The SEC could classify the taxpayer as having investor rights, in a long-overdue move that would make it a lot more difficult for public projects to squander public funds.
The SEC could also require consultants to public agencies to register as financial advisers and be subject to the same restrictions on political donations that govern these consultants in the private sector.
The Justice Dept. could investigate some of the more egregious wasteful projects allegedly launched to help the homeless to possibly uncover cases of collusion or racketeering.
The Justice Dept. could also send in DEA agents to break up the criminal gangs and drug traffickers who exploit California’s lenient drug laws and hide among the homeless encampments.
The Dept. of Housing and Urban Development could reform the Low Income Tax Credit program to put a cap on per unit costs for housing projects to qualify. They could repeal the disastrous “housing first” mandate that prevents homeless programs from prioritizing treatment equally to constructing shelters.
The Dept. of Education could get more aggressive against the teachers union which resists competition in K-12 education, and is consequently responsible for thousands of students graduating into homelessness instead of productive lives.
The Centers for Disease Control could declare a health emergency and sweep through the homeless encampments, cleaning up the trash and human excrement.
The EPA could participate in that effort by declaring – quite accurately – homeless encampments to be Brownfields, in order to save California’s soil, water, and runoff to the ocean.
The Dept. of Labor could implement an executive order preventing Project Labor Agreements from being used to inflate the cost of housing projects, as if with the shortage of construction laborers in California, there is any need for PLAs.
And the Dept. of Veterans Affairs could house homeless veterans on unused sections of California’s abundant military bases. For less than $926,000 per unit!
If these recommendations were implemented, California’s homeless crisis would quickly improve. Criminal drug traffickers would be looking over their shoulders. The CDC and EPA would declare an emergency and clean up homeless encampments. Homeless veterans would find immediate shelter. And the power of the Homeless Industrial Complex, a special interest movement that has been enriched by going slow and overspending on everything, would be shaken to its foundations.
Nonprofits would no longer be able to legally squander funds intended to help the homeless. Taxpayers would have the same rights as private sector investors, making it less likely public agencies could waste money on projects. Federal funds would be contingent on cost-effective projects. Unions would have to compete to participate in projects, and with the shortage of construction workers in California and the many projects awaiting funds, that would not be a hardship to them. Over time, maybe a sustained effort by the Dept. of Education to introduce competition to the monopolistic union controlled public schools might even change both the aptitude and the attitude of students graduating into California’s workforce.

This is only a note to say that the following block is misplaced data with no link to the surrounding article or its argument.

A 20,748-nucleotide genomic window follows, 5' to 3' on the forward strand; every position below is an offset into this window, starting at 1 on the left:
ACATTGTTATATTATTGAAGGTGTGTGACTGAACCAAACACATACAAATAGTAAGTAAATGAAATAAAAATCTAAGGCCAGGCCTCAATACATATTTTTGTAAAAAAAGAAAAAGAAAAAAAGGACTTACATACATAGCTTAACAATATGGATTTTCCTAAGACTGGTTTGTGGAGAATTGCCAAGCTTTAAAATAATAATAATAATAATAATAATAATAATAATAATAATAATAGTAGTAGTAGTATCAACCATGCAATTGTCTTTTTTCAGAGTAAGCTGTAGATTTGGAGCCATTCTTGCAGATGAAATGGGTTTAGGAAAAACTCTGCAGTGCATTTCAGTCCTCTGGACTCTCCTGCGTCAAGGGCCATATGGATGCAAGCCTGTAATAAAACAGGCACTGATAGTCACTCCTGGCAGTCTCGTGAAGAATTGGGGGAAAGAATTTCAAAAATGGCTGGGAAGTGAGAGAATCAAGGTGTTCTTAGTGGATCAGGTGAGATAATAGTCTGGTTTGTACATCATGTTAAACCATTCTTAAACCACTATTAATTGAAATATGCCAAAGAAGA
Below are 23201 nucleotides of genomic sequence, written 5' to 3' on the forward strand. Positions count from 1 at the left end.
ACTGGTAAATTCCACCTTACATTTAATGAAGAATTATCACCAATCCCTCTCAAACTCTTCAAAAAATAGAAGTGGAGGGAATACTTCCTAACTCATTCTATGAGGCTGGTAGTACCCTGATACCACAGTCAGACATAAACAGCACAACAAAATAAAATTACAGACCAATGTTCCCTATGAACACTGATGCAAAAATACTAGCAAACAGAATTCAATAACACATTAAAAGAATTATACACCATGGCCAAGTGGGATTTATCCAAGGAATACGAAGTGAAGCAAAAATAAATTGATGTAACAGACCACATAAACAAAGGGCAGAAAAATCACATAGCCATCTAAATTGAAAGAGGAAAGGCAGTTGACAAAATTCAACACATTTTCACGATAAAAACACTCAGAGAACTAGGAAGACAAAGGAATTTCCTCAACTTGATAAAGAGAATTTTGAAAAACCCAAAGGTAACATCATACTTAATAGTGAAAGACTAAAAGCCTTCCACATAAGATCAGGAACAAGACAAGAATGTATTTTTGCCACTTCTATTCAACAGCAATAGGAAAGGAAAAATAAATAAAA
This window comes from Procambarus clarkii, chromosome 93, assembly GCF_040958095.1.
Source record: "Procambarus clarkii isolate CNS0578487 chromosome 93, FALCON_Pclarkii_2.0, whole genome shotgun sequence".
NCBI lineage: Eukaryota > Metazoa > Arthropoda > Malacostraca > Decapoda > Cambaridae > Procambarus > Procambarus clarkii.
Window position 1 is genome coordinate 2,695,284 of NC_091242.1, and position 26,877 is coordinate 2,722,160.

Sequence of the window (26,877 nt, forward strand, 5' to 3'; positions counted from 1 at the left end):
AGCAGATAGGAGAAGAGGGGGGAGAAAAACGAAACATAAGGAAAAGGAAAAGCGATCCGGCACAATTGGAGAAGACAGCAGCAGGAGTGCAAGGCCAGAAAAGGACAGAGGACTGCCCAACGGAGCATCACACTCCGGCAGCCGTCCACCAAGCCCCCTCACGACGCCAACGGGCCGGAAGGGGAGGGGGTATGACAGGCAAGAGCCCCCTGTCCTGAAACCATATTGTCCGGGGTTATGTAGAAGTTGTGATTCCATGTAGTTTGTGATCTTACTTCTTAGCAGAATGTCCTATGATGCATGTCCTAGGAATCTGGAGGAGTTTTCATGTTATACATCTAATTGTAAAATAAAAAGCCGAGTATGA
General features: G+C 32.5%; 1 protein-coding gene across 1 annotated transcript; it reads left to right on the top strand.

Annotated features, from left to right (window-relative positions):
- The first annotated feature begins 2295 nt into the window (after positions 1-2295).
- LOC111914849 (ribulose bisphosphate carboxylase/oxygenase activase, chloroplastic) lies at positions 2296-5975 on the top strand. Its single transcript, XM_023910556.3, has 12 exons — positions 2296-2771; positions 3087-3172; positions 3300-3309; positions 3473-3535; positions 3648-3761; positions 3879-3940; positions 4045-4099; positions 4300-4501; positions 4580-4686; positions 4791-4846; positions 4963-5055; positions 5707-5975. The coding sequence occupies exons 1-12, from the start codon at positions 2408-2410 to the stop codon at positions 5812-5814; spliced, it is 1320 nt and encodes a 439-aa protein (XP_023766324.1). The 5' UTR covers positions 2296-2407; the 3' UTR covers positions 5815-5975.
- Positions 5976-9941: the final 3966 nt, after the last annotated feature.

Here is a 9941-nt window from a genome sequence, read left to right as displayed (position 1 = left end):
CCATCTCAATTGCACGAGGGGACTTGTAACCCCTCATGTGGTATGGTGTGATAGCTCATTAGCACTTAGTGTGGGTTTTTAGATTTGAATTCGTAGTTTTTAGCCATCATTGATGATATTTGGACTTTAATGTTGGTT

Eventually, maybe the other root problem connected to homelessness, prohibitively expensive housing, could get addressed. Not only through many of the reforms proposed here, which could apply to low income housing as easily as to permanent supportive housing, but through a loosening of the requirements to run building permit applications through an obscene gaggle of local and state agencies. Projects that take as little as 20 days in Texas to get approved, and at most 20 months in most states, can take up to 20 years in California. Small wonder there’s a housing shortage. These countless applications with their exorbitant fees and endless delays constitute criminal negligence and naked, insatiable public sector greed, masquerading as a public service.
California’s policymakers are puppets of special interests. Those special interests include their own bureaucracies, which are controlled by public sector unions that gain membership dues and power whenever a public sector challenge worsens. Similarly, the other special interest members of the Homeless Industrial Complex, developers and nonprofit corporations, gain profits and revenues when the homeless crisis worsens.
It is time for the federal government to take decisive action where our public servants on the state and local level have failed. It must never be forgotten that this failure victimizes not only the taxpayers and the members of the public who live in areas overran with homeless people. It also victimizes the homeless themselves, who are not getting shelter, and who are not getting treatment.
The power of the special interests who have turned homelessness into a self-serving, taxpayer funded industry, must be broken.
An executive order from President Trump declaring a state of emergency, followed up by a coordinated interagency response, could get California’s homeless crisis under control. And it could happen in months instead of interminable years.
This article originally appeared in the California Globe.
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Edward Ring is a contributing editor and senior fellow with the California Policy Center, which he co-founded in 2013 and served as its first president. He is also a senior fellow with the Center for American Greatness, and a regular contributor to the California Globe. His work has appeared in the Los Angeles Times, the Wall Street Journal, the Economist, Forbes, and other media outlets.